Anarchy 51

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Contents of No. 51

May 1965

  “In most English works on the early so­cial­ists and anar­chists the Italian figure of Mal­atesta flits across the stage with ac­com­pany­ing hints that he is worth know­ing, yet the reas­ons for his re­nown are sel­dom ex­plained. The shad­ow­i­ness of his repu­ta­tion—com­pared with Kropot­kin’s say, or Bakunin’s—de­rives partly from the fact that though he was nearly 20 years in England, from 1900 until after the First World War, those years were strangely unproductive. He had to return to Italy, in his middle sixties, before taking up the full flow of his writ­ing again in anar­chist journ­als.

  “Mr. Rich­ards set out to even the bal­ance in a study which he de­scribes as ‘un­dis­guised anar­chist pro­pa­ganda’. About two-thirds of it is made up of skil­fully com­piled ex­tracts from Mal­atesta’s anar­chist writ­ings. Another 70 pages are what Mr. Rich­ards calls ‘Notes for a Biography’—and it is a pity that he did not work more at them; they are tan­tal­iz­ingly frag­ment­ary. The last sec­tion, of some 40 pages, is Mr. Rich­ards’ summing up of the man’s teachings.

  “If not a born rebel Mal­atesta was one soon after. He was in prison when he was 14 for hav­ing writ­ten a blis­ter­ing letter to the Italian mon­arch, and was re­trieved by his sor­row­ing, fairly well-to-do father. He was often in prison again. Yet he became a middle-of-the-road anar­chist, a man of prac­tical mind com­pared with many of the others, ad­voc­at­ing neither ‘pro­pa­ganda by deed’ (bombs) nor Tol­stoyan passiv­ity.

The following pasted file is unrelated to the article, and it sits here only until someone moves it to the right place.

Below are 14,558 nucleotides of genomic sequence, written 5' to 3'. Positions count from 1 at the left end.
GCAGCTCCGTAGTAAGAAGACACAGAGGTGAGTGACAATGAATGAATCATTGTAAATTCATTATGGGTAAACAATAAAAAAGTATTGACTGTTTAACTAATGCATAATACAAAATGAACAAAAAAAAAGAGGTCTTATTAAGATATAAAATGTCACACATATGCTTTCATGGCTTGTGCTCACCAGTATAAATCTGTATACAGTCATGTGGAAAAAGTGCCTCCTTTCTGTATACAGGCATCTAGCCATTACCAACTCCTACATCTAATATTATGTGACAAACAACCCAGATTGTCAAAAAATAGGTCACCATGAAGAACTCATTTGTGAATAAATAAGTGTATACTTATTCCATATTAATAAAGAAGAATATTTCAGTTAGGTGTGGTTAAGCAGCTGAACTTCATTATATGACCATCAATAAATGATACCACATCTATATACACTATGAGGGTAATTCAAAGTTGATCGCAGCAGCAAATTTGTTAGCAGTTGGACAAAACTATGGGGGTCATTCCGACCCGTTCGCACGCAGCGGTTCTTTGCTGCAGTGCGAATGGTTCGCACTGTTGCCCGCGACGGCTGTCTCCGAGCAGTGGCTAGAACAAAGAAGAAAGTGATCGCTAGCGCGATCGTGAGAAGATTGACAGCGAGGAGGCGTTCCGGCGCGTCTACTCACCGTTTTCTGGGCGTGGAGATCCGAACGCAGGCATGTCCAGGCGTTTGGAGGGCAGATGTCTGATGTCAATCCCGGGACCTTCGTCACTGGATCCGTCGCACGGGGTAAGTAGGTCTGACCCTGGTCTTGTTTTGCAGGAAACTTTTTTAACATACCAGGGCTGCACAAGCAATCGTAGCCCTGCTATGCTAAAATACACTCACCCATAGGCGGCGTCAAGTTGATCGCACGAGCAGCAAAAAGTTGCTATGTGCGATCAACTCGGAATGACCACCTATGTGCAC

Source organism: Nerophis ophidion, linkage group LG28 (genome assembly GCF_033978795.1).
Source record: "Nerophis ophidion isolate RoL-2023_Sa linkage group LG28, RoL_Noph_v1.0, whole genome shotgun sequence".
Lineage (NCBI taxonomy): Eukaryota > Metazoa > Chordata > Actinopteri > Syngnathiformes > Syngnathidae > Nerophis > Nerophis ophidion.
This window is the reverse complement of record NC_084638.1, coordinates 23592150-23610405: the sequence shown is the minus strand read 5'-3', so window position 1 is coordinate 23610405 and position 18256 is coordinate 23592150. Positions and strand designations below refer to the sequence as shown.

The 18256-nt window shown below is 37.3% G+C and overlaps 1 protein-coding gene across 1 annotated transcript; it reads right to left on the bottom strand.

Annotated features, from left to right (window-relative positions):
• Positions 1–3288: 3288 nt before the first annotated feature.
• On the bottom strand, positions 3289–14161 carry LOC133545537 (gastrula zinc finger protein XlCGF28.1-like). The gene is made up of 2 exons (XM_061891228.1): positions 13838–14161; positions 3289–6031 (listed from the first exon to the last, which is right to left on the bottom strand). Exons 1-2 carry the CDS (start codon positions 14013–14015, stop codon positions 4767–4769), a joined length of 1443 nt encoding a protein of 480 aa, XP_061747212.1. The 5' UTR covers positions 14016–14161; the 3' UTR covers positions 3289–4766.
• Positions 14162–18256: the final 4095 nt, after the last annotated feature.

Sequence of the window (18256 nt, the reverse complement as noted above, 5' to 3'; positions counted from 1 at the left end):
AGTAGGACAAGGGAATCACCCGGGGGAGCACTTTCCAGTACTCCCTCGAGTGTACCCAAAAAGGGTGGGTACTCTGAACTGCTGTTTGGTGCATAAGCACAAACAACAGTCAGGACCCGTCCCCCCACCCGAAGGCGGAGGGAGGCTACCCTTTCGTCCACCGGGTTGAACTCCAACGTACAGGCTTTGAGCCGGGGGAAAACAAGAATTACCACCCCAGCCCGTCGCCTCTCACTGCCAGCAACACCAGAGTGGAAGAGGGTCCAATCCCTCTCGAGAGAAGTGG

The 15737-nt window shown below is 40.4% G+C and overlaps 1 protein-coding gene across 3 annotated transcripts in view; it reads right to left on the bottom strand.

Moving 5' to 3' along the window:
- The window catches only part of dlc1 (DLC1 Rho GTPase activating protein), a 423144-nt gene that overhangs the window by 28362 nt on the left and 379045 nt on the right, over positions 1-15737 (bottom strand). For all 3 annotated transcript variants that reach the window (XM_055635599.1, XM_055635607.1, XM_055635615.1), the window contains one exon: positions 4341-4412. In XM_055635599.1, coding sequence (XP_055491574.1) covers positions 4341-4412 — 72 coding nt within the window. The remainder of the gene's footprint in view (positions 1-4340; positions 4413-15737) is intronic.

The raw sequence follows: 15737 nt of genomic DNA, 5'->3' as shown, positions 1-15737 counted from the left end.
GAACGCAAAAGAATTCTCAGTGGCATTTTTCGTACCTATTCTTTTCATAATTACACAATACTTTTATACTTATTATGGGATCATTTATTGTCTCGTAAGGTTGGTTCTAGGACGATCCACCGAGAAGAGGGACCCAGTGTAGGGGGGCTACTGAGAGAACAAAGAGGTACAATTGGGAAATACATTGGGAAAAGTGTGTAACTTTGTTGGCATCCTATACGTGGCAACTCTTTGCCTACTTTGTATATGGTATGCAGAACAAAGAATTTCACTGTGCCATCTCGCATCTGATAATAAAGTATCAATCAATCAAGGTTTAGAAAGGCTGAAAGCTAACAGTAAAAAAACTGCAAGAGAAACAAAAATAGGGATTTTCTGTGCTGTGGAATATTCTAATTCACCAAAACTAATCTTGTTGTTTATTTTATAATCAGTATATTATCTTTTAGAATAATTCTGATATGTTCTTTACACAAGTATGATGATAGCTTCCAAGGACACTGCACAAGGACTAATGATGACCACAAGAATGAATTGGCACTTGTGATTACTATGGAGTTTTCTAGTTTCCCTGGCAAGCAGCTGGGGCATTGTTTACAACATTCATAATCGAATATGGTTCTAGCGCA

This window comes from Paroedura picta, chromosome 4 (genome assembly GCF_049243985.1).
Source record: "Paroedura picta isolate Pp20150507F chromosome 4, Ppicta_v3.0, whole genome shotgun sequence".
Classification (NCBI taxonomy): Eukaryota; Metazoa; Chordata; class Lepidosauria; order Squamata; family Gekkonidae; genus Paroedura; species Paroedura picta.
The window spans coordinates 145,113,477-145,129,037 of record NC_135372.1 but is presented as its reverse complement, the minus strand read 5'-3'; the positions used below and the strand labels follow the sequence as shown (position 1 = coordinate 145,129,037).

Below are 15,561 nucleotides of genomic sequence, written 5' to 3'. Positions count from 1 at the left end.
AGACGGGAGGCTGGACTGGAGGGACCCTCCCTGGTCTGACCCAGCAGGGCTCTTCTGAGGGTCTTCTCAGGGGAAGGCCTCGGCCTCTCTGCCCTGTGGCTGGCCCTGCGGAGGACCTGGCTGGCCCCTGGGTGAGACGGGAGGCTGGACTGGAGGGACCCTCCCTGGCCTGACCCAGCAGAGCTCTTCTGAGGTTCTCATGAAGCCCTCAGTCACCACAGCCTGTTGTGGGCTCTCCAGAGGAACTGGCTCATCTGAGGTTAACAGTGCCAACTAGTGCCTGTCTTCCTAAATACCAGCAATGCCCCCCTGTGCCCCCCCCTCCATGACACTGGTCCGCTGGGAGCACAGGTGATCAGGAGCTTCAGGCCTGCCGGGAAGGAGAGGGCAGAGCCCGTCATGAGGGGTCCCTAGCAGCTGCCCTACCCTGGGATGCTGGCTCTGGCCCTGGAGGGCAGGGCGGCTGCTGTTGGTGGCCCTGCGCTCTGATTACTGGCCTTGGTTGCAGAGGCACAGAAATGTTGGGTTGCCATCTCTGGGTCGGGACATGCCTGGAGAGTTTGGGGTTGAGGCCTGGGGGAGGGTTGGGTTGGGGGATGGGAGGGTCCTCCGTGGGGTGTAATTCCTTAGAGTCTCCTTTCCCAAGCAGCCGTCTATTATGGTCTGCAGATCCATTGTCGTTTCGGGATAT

“He pro­claimed the need to pre­pare for in­sur­rec­tion and pooh-poohed the idea that it could all be done nicely and pain­lessly by a gen­eral strike. Above all, he dif­fered from Kropot­kin and others in be­liev­ing that anar­chism, while work­ing by free agree­ment among groups, had to be or­gan­ized.

  “Dis­arm­ingly Mr. Rich­ards says that his sum­ming up rambles. But for English read­ers of the sub­ject he fills a gap.”
the times 22/4/1965.  

FREE­DOM PRESS, 21s. (cloth); 10s. 6d. (paper).

Other issues of ANARCHY

VOLUME 1, 1961: 1. Sex-and-Vi­ol­ence, Gal­braith*; 2. Work­ers’ con­trol†; 3. What does anar­chism mean today?; 4. De­in­sti­tu­tion­al­is­a­tion; 5. Spain 1936†; 6. Cinema†; 7. Ad­ven­ture play­grounds†; 8. An­thro­po­logy; 9. Prison; 10. MacInnes, In­dus­trial de­cent­ral­isa­tion.

VOLUME 2, 1962: 11. Paul Good­man, A. S. Neill; 12. Who are the anar­chists?; 13. Di­rect ac­tion*; 14. Dis­obedi­ence*; 15. The work of David Wills; 16. Eth­ics of anar­chism, Africa; 17. Towards a lumpen­pro­let­ariat; 18. Com­pre­hens­ive schools; 19. Theatre: anger and anar­chy; 20. Non-viol­ence, Freud; 21. Sec­ond­ary mod­ern; 22. Cranston’s dia­logue on anar­chy.

VOLUME 3, 1963: 23. Hous­ing, squat­ters, do-it-yourself; 24. Com­mun­ity of Schol­ars; 25. Tech­no­logy, cy­ber­net­ics; 26. CND, Sales­man­ship, Thor­eau; 27. Youth; 28. The fu­ture of anar­chism; 29. The Spies for Peace Story; 30. The com­mun­ity work­shop; 31. Self-or­gan­ising sys­tems, Beat­niks, the State; 32. Crime; 33. Alex Com­fort’s anar­chism†; 34. Sci­ence fic­tion, Work­less teens.

VOLUME 4, 1964: 35. House and home; 36. Arms of the law; 37. Why I won’t vote; 38. Notting­ham; 39. Homer Lane; 40. Unions and work­ers’ con­trol; 41. The land; 42. Indian anar­chism; 43. Par­ents and teach­ers; 44. Trans­port; 45. Anar­chism and Greek thought; 46. Anar­chism and the his­tor­i­ans.

VOLUME 5, 1965: 47. Towards free­dom in work; 48. Lord of the flies; 49. Auto­ma­tion; 50. The anar­chist out­look.

Sold out.   * Few copies left, sold to pur­chasers of yearly set only.


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